Historic tales of vice, migration and multiculturalism, and ritualistic fighting on the bridges have been brought to life in an immersive app for the City of Venice.

Hidden Venice will offer users three separate first-person stories drawn from key moments across the 16th-to-18th centuries, and each grounded in research from experts in the field.

Through Venice Unmasked: 1730; Boats, Bridges and Battles: 1639; and City of Refuge: 1572, users will experience the lived history of their narrator and guide, visiting iconic piazzas, bridges and churches as well as many significant locations off the classic tourist trail.

The smartphone app – which can be downloaded for free – is the latest in the acclaimed HistoryCity series, led by historians in the Department of Languages, Cultures and Visual Studies at the University of Exeter. For this project, they have collaborated closely with counterparts at Ca’ Foscari University of Venice, and the Venice Centre for Digital and Public Humanities.

“Venice may be a hypertouristed city, but it can still be hard to get into the history that’s all around you,” says Dr David Rosenthal, the series’ trail director. “HistoryCity’s first-person or living history approach gives you a sense of having one foot in the past, one in the present. It shows how people experienced the places and objects that were part of their lives, and we tell stories that unpack the worlds that gave these places meaning.

“In Hidden Venice, we’ve also pushed the way we do storytelling further, with a true crime trail, ‘Venice Unmasked’, where the user is invited to join a ‘vice squad’ investigation in 1730.”

Written by Dr Celeste McNamara, of Dublin City University, Venice Unmasked features Capitano Zuanne Biancafior, a genuine historical figure who was part of the city’s Executors against Blasphemy. The task of this civic body was to defend Venice’s image and moral reputation from an increasingly libertine culture of gambling, sex and carnival excess.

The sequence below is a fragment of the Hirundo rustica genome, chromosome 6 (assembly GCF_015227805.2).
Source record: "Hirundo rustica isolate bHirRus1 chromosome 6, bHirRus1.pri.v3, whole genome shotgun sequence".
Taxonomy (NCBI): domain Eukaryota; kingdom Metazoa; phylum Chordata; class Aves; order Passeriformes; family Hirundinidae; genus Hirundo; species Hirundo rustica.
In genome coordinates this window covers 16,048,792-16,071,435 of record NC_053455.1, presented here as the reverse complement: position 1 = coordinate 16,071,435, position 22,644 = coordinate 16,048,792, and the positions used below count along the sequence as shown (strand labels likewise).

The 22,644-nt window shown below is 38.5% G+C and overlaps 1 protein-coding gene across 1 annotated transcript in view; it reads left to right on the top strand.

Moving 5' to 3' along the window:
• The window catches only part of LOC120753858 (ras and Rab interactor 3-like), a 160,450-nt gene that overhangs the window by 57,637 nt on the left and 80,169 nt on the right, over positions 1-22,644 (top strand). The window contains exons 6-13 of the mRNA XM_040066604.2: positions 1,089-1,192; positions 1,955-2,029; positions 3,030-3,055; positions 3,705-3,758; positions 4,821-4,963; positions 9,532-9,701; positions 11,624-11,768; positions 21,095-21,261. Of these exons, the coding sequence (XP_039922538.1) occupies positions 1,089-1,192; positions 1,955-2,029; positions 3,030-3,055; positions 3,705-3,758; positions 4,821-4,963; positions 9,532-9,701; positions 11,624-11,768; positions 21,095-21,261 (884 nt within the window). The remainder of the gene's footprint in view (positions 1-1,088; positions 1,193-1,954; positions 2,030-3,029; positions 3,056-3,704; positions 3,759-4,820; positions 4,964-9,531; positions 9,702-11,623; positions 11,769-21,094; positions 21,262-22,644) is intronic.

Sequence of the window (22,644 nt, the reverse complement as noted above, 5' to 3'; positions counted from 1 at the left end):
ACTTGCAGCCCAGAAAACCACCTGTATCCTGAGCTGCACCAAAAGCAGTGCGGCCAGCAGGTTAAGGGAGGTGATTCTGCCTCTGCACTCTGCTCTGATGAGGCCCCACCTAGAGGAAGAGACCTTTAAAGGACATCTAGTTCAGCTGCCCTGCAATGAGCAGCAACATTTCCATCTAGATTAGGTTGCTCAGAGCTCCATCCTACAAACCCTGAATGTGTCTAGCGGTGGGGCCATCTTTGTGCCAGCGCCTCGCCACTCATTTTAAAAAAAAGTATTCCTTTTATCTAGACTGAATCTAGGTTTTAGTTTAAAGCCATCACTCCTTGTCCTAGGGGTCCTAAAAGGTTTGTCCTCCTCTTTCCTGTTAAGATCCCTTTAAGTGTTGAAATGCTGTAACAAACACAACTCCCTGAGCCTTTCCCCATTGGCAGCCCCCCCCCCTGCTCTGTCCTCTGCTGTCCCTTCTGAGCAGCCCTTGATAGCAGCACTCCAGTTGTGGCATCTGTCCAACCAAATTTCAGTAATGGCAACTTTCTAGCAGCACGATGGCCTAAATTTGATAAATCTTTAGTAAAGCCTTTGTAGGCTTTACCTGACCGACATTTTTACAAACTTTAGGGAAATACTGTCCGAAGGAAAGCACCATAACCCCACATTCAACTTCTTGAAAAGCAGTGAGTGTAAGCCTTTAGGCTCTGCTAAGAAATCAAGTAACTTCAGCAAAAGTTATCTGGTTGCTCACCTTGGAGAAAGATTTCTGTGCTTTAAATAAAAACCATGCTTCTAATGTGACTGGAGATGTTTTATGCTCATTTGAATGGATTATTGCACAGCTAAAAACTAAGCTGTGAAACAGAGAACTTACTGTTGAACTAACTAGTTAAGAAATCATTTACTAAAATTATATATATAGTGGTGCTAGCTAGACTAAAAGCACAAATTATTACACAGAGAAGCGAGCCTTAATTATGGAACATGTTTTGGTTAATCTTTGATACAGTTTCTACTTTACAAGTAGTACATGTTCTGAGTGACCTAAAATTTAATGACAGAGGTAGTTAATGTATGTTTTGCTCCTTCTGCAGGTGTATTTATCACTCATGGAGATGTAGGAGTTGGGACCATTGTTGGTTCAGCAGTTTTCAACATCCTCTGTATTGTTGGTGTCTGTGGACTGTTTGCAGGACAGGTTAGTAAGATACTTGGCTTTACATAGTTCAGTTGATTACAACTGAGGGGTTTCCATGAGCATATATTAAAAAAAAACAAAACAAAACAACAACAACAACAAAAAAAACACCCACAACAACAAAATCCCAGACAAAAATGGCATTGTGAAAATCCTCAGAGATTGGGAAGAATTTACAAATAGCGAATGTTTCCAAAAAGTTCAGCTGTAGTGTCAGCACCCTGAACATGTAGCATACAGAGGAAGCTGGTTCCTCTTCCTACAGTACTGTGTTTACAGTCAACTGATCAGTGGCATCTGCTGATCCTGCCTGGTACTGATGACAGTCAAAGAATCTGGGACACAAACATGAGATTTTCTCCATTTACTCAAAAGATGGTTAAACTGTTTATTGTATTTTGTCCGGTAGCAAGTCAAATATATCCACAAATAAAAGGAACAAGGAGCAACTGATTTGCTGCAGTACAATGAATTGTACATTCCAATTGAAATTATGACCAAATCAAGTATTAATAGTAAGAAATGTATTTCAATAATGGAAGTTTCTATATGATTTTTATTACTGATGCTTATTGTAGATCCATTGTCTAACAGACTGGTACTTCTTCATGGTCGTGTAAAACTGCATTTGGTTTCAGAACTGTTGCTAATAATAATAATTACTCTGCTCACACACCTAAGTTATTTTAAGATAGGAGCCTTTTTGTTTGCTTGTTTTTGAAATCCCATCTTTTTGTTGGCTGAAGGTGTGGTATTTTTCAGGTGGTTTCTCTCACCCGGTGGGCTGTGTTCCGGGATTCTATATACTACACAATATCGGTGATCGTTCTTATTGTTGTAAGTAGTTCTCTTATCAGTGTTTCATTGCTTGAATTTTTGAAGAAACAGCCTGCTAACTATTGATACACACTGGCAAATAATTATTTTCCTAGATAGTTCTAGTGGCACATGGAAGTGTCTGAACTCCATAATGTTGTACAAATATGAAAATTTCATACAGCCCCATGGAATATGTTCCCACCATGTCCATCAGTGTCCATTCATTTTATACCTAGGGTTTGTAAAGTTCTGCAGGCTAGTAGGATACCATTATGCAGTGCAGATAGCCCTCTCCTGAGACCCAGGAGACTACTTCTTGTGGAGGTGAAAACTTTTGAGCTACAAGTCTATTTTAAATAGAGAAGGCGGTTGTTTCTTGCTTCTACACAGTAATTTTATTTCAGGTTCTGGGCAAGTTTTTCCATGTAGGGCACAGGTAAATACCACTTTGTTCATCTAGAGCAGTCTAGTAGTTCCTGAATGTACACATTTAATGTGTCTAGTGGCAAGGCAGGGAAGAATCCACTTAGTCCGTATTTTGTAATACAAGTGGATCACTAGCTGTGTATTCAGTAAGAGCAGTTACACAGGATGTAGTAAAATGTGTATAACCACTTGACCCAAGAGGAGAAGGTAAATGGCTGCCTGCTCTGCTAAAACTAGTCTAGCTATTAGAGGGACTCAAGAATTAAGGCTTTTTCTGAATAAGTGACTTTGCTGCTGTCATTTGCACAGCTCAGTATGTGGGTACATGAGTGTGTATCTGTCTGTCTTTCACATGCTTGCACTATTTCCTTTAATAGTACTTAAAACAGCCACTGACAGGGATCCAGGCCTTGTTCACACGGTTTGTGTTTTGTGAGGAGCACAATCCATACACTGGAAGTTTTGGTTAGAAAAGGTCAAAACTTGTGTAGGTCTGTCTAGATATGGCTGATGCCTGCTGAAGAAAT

The trail presents a real case, its locations and cast of characters, as Biancafior hunts a predator who has been sexually harassing women in the city’s churches.

Dr McNamara said: “With the ‘Venice Unmasked’ trail what I wanted to do was bring to the surface the deep contradictions and tensions within Venetian society in this era, and show how the government handled the apparently timeless problem of predatory men who seemed to believe they could act with impunity.”

The second trail, Boats, Bridges and Battles: 1639, leads users on a tour via foot and gondola towards the Ponte dei Pugni – the Bridge of the Fists. This was one of many sites that hosted ‘battles’ – ritualistic brawls between rival neighbourhoods and trades – that drew in spectators and patrons in their 17th century heyday.

Written by Fabrizio Nevola, Professor in Art History and Visual Culture at Exeter, the trail follows apprentice boatbuilder ‘Sebastiano’ across the Grand Canal and through the Dorsoduro district as he makes his way to the bridge.

The third trail – City of Refuge – has been created by Associate Professor Dr Rosa Salzberg of the University of Trento, and follows Greek migrant Elena on a journey from the port near Piazza San Marco to the shipyards of the Arsenale, best known today as the venue for Venice’s art Biennale.

“The City of Refuge trail highlights how Venice has always been shaped by waves of migration,” says Dr Salzberg. “These migrants could be refugees like our app character Elena, who fled from Greece due to Ottoman advances, but also merchants, sailors and artisans looking for work in the urban economy. It takes you to the places these new arrivals carved out for themselves and that helped many to integrate into the local community. I wanted to show how issues that remain important and debated today – migration, integration, multiculturalism – played out in the past.”

The app trails take place on an interactive historic map, created by Ludovico Ughi in 1729. Ughi’s groundbreaking topographical work was the first to use field surveys and established the template for all others to follow in depicting Venice.

“Venice is a city where people invariably use the map on their phone to find their way around – so Hidden Venice is ideally placed to offer people alternative routes through the city using that same familiar device,” says Professor Nevola. “Instead of avoiding canals and crossing bridges using the Google map, the spectacular eighteenth-century map by Ludovico Ughi provides a fun and immersive way of experiencing the city through a historical lens.”

HistoryCity is a publicly funded project. Apps include Hidden: Valencia, Florence, Exeter, Copenhagen, Hamburg, Deventer, Trento, Tours, and Landshut. Upcoming releases this year include a new trail for Hidden Trento, set in 1943, that addresses the Second World War and Fascism in Italy. All apps are free from the App Store and Google Play.